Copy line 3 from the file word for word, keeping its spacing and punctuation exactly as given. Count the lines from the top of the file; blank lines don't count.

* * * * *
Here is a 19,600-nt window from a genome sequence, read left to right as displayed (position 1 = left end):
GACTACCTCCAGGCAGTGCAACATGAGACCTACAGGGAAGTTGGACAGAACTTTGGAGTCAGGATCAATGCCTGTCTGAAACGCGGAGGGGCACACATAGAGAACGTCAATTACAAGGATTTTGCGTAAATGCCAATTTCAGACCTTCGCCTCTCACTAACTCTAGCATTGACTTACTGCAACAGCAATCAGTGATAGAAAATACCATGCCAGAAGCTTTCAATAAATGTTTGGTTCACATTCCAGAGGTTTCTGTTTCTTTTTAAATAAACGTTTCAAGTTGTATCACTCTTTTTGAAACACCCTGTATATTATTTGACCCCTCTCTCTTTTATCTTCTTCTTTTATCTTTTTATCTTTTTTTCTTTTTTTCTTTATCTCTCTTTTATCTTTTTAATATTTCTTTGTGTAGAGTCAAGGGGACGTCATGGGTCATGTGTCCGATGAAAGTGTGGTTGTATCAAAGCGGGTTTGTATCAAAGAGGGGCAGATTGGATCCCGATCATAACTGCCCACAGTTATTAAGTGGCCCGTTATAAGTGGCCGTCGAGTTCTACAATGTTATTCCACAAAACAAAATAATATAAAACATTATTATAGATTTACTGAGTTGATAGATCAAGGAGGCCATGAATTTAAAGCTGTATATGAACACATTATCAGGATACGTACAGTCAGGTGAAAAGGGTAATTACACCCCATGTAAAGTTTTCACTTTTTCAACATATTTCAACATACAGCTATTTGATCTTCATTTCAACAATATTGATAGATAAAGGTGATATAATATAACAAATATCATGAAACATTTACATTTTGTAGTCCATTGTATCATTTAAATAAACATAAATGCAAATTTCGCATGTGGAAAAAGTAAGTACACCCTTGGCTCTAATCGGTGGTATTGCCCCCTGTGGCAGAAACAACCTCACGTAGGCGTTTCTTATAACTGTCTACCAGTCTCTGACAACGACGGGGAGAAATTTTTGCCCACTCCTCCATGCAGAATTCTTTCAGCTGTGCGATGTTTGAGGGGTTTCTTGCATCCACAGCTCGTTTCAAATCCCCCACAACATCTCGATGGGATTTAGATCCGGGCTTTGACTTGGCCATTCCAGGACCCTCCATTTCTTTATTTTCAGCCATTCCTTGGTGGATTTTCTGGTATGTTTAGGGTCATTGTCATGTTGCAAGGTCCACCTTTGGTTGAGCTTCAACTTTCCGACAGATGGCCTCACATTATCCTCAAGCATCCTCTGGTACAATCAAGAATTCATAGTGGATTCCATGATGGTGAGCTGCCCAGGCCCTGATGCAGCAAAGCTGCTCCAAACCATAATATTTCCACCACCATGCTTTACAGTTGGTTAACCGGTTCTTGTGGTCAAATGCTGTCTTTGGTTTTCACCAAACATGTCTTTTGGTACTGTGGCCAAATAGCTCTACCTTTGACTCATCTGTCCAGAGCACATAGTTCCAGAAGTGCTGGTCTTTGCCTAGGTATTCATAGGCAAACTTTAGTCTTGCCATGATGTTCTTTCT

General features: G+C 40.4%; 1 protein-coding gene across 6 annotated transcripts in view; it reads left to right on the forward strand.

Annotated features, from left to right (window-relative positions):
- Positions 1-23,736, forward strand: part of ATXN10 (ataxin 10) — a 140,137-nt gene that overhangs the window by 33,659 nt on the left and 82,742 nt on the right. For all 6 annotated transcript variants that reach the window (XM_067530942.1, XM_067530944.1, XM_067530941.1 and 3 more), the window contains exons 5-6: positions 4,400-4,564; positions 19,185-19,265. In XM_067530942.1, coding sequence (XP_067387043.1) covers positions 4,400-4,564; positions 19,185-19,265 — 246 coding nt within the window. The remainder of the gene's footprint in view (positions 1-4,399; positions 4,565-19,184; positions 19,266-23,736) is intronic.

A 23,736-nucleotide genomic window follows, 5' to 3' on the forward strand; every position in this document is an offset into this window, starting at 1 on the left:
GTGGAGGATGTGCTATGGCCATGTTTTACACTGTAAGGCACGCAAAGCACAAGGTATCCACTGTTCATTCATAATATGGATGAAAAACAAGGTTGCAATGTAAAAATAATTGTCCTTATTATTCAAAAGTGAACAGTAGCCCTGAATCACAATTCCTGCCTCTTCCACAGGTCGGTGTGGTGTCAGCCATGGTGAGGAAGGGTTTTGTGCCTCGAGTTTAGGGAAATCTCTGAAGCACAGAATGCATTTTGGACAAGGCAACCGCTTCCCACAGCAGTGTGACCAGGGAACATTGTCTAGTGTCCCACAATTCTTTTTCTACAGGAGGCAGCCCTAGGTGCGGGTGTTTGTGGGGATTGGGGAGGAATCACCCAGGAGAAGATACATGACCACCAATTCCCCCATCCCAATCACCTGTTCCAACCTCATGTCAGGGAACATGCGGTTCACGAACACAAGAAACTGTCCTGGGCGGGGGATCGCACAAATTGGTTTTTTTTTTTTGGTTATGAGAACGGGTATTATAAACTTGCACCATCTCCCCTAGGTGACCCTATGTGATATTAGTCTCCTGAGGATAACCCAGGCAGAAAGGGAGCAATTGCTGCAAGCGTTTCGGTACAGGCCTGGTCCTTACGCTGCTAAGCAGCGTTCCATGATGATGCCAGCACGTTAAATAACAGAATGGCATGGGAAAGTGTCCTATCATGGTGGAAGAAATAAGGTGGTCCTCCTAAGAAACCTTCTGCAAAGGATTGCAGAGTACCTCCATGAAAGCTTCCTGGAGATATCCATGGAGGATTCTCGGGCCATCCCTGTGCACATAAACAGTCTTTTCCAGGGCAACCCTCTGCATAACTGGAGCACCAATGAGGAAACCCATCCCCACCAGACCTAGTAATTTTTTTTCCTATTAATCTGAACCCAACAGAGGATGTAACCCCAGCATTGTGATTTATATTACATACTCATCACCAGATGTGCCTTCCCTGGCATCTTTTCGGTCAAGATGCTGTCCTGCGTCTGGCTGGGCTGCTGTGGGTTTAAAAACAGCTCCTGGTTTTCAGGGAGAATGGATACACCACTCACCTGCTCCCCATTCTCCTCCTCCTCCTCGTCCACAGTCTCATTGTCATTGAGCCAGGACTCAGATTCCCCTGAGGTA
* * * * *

General features: G+C 40.4%; 1 protein-coding gene across 6 annotated transcripts in view; it reads left to right on the forward strand.